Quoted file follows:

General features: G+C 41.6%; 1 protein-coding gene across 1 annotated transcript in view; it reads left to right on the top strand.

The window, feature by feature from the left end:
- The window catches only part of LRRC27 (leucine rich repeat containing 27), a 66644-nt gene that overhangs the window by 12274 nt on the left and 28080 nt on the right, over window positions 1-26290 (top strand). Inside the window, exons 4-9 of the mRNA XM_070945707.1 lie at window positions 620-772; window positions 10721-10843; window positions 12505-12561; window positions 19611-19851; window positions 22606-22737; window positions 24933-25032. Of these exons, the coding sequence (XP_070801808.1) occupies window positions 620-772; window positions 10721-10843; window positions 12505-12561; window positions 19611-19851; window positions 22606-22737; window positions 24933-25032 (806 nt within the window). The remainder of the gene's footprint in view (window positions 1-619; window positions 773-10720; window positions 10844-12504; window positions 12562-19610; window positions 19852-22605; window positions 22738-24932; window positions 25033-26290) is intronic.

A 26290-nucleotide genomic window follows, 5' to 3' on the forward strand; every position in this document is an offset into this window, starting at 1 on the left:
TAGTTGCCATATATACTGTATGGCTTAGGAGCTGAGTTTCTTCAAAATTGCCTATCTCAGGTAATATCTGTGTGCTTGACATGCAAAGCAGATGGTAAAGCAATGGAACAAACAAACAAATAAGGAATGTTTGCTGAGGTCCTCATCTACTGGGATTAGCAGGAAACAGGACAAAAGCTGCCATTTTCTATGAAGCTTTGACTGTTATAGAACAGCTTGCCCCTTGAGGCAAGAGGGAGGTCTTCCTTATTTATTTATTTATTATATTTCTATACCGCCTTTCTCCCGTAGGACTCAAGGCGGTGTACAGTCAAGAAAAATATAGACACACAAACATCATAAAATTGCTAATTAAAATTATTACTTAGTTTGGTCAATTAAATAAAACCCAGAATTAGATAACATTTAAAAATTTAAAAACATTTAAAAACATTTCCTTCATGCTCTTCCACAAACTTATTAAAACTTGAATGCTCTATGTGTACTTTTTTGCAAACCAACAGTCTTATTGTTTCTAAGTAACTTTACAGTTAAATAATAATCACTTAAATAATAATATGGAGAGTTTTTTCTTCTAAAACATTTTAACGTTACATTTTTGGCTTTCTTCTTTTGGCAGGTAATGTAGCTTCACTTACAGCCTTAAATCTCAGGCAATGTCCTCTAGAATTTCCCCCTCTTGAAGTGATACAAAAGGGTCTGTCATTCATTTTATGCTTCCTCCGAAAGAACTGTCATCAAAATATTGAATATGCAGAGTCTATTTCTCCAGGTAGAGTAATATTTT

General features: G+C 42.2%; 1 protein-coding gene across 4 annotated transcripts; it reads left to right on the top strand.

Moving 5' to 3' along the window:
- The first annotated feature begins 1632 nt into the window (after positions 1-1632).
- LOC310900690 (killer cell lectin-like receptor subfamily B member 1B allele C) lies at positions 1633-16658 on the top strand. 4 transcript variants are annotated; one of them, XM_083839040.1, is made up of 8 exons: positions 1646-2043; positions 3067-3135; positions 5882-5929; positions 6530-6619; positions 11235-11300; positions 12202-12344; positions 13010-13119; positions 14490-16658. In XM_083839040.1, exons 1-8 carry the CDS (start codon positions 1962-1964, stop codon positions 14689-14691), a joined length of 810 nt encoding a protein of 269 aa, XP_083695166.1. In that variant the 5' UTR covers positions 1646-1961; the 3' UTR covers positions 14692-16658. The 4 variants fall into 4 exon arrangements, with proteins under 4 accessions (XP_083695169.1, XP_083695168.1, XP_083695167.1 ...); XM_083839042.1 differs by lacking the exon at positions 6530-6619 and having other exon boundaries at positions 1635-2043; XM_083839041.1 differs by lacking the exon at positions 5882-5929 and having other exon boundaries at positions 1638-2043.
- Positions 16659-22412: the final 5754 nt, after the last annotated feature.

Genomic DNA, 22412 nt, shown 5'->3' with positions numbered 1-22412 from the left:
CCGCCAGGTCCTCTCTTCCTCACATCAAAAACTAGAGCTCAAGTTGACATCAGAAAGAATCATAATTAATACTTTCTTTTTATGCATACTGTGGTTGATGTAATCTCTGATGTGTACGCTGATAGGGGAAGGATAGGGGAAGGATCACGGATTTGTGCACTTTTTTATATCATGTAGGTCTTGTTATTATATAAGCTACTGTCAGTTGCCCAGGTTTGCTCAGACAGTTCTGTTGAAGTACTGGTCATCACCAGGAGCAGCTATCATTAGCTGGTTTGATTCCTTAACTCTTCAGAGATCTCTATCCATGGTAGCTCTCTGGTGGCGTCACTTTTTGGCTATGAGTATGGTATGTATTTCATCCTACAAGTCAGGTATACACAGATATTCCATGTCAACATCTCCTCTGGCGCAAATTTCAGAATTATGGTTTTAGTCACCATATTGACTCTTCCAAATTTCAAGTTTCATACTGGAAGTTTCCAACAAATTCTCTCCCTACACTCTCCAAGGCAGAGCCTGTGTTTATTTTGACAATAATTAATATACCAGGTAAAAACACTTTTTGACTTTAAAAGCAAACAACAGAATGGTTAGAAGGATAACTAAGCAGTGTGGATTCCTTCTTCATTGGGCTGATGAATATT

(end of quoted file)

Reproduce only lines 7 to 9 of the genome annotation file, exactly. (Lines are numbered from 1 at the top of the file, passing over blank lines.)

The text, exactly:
Moving 5' to 3' along the window:
- The first annotated feature begins 1632 nt into the window (after positions 1-1632).
- LOC310900690 (killer cell lectin-like receptor subfamily B member 1B allele C) lies at positions 1633-16658 on the top strand. 4 transcript variants are annotated; one of them, XM_083839040.1, is made up of 8 exons: positions 1646-2043; positions 3067-3135; positions 5882-5929; positions 6530-6619; positions 11235-11300; positions 12202-12344; positions 13010-13119; positions 14490-16658. In XM_083839040.1, exons 1-8 carry the CDS (start codon positions 1962-1964, stop codon positions 14689-14691), a joined length of 810 nt encoding a protein of 269 aa, XP_083695166.1. In that variant the 5' UTR covers positions 1646-1961; the 3' UTR covers positions 14692-16658. The 4 variants fall into 4 exon arrangements, with proteins under 4 accessions (XP_083695169.1, XP_083695168.1, XP_083695167.1 ...); XM_083839042.1 differs by lacking the exon at positions 6530-6619 and having other exon boundaries at positions 1635-2043; XM_083839041.1 differs by lacking the exon at positions 5882-5929 and having other exon boundaries at positions 1638-2043.